On the heels of a decision showing that Canadian landowners canforce changes, the National Energy Board has called hearings on 38objections to the route of Alliance Pipeline Project.

The NEB stressed that it will deal only with route details andnot reopen the tangle of economic and competitive issues whichdelayed Alliance’s in-service target date by a year until 2000 byigniting a 77-day marathon of hearings last year. There are,however, still so many unresolved landowner issues along theproject’s path across British Columbia, Alberta and Saskatchewanthat the NEB scheduled a string of further hearings to commenceApril 12 and run well into May. A travelling NEB panel will holdthe sessions in the landowners’ communities.

The additional hearings come as no surprise to Alliance, which filed details and posted notices of its route this winter. Theproject already had extensive preliminary landowner discussions and does not expect serious delays to its construction schedule.The NEB stressed that compensation for interference withestablished land uses is outside its jurisdiction. Landowners havethe right to apply directly to the Canadian natural resourcesministry for negotiation or arbitration. But the NEB has alsoserved notice on pipelines that it is prepared to listen with anopen mind to landowners and require route changes at the expense ofprojects. The warning came in a ruling on a leg of Maritimes &ampNortheast Pipeline in Nova Scotia, where William (Billy) MacDonaldsuccessfully appealed for an expensive modification. The boardordered M&ampNE to make changes costing up to an estimatedCDN$431,000 (US$305,000) to avoid interfering with MacDonald’sproperty and his Red Tail Nature Awareness Camp as well as habitatfor wildlife such as wood turtles, moose and deer.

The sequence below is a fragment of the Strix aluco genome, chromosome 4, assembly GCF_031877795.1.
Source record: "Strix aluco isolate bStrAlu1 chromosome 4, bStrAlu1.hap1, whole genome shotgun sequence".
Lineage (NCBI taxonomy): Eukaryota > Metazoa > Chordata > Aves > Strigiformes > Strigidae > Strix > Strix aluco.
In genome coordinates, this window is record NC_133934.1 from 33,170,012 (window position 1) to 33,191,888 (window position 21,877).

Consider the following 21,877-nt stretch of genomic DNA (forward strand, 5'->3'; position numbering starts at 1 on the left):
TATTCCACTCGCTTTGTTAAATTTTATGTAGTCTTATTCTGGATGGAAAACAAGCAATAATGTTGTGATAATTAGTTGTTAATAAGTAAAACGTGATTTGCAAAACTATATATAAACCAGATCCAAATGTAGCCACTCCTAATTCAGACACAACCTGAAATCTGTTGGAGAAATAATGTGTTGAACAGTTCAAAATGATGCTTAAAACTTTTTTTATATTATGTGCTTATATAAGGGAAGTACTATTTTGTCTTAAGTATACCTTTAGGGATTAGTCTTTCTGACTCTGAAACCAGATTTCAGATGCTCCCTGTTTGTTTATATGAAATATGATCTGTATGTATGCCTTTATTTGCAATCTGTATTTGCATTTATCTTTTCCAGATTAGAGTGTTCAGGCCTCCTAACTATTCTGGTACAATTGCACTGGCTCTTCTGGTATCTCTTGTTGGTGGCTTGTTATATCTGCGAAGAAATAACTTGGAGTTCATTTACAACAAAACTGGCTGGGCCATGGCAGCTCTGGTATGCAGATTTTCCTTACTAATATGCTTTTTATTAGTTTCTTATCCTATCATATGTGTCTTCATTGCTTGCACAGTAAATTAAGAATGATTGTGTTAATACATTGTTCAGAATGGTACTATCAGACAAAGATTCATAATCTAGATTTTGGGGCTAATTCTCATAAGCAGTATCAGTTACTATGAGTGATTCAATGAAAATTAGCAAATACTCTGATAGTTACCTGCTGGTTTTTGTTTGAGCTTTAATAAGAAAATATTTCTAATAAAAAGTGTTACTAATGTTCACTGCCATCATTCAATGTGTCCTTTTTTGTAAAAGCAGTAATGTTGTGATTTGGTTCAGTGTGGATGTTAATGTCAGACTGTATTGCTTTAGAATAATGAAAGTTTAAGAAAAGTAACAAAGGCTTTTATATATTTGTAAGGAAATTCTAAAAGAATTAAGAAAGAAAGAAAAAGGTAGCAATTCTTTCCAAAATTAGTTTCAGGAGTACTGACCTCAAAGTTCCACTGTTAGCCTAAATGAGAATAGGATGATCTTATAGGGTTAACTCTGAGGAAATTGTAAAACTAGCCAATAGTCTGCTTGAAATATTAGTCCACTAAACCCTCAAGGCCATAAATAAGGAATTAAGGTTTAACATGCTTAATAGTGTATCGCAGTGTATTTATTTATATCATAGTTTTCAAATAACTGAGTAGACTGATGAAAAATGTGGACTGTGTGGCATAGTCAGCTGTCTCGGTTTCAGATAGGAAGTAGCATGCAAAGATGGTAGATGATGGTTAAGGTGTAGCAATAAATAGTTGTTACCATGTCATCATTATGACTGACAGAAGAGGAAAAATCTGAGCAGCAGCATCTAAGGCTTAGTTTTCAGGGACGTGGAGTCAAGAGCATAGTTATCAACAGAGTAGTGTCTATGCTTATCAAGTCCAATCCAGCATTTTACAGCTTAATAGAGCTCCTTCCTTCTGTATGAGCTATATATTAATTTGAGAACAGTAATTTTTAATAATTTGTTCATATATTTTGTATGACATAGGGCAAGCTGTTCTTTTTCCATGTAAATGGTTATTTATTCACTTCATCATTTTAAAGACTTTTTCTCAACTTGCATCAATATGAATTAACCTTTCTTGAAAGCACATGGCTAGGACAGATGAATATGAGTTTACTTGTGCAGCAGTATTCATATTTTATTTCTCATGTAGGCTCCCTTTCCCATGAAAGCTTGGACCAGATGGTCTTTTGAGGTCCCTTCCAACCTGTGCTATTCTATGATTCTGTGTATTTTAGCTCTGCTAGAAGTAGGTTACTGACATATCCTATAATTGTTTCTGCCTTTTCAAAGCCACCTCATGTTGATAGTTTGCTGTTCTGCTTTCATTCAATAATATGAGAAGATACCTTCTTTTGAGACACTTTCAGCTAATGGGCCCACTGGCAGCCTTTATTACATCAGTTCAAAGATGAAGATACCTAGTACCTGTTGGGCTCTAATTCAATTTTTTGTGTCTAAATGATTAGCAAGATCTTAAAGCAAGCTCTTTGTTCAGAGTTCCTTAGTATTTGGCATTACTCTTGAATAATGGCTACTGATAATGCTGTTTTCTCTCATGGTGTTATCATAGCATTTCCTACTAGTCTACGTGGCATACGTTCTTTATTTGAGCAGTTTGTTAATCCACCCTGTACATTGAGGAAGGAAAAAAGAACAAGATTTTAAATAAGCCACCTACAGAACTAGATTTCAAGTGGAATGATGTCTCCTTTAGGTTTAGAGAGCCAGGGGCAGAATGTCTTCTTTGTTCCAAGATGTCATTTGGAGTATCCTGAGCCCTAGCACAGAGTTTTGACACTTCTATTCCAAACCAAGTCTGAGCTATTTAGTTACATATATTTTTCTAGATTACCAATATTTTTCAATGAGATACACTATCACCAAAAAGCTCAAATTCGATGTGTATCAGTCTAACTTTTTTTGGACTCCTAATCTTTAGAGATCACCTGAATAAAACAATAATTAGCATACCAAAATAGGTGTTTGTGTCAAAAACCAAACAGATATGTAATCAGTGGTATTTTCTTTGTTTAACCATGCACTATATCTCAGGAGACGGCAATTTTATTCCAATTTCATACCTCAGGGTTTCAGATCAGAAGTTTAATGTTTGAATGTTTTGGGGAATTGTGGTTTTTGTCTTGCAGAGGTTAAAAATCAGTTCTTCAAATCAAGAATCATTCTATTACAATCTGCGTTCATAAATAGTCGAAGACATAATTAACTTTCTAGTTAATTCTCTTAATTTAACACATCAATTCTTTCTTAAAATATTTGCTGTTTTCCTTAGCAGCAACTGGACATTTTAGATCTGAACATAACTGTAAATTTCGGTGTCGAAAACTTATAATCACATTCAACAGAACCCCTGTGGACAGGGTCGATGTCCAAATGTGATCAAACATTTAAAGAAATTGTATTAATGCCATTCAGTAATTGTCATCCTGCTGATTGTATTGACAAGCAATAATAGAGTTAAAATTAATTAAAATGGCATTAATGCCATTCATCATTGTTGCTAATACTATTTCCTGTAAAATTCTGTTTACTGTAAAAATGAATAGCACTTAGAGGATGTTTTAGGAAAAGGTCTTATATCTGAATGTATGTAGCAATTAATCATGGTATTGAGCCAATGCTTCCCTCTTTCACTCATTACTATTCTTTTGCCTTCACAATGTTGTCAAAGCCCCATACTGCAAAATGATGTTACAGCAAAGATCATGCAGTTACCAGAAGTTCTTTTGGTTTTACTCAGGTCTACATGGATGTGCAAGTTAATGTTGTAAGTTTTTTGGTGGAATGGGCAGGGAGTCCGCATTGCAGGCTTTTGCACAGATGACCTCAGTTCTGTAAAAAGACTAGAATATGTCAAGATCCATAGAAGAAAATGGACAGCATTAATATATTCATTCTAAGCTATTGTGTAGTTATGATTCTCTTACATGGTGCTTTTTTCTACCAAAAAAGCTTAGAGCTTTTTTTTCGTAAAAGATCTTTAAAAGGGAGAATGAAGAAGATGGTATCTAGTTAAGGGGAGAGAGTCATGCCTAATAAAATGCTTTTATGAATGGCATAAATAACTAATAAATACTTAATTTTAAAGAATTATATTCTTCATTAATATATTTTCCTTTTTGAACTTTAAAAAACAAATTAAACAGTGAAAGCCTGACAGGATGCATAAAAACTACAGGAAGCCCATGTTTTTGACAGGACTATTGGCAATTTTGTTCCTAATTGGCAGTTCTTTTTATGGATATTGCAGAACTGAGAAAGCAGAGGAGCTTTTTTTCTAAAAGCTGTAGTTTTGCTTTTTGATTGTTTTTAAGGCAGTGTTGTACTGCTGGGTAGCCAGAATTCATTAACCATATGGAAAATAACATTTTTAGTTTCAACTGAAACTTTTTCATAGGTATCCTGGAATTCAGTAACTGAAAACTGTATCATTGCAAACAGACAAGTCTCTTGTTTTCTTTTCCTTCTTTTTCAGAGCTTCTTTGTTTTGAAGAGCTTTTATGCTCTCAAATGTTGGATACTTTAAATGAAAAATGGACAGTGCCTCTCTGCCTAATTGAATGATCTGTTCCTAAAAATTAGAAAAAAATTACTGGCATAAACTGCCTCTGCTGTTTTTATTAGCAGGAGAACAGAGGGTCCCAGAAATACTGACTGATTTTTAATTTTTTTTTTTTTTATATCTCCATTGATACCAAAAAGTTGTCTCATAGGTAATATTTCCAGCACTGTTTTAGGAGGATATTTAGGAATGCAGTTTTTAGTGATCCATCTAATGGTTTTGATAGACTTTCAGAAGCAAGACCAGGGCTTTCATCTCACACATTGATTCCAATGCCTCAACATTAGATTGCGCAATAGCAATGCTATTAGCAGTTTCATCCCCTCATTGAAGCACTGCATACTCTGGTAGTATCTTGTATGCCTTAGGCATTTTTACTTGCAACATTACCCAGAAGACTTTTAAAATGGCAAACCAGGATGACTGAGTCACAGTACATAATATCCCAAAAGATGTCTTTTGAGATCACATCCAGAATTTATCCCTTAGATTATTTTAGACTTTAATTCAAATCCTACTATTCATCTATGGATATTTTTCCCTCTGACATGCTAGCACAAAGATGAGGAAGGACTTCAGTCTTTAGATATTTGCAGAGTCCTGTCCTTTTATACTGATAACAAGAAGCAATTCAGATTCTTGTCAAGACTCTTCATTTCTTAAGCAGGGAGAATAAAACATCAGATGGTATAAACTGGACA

While the NEB said the Nova Scotia case involved “uniquecircumstances,” it will follow the same procedure in the Alliancehearings. The method lets landowners make cases that they arespecial, by hearing them out one at a time.

At the same time, the momentum that drove Alliance through toapproval last year, as a producer-inspired alternative to afiercely-resisting Canadian pipeline establishment, continues tobuild.With gas prices holding firm north of the border, thanks tocurrency-exchange rates as well as expanding delivery capacity,Canadian producers continue to accelerate development.TalismanEnergy, for instance, declared intentions to dedicate 75% of itsCanadian budget to gas this year.

Concentration on gas drilling and development shows amongpillars of the Canadian industry such as Alberta Energy Co., PocoPetroleums and PanCanadian Petroleum. Much of the new fieldactivity is along the Alliance route in northeastern B.C. andnorthwestern Alberta. Aggressive competition is under way to seewhich Canadian publicly-traded producer can top 1 Bcf/d, and AECexpects to be 90% there this year. Talisman president Jim Buckee,announcing recent drilling successes of up to 58 MMcf/d per well innortheastern B.C. and northwestern Alberta, voiced a widespreadCanadian consensus: “I am a strong believer in the long-termstrength of the gas market as industry supplies are provingelusive, while the new pipelines connect Canada integrally to thelargest market in the world.”

Gordon Jaremko, Calgary

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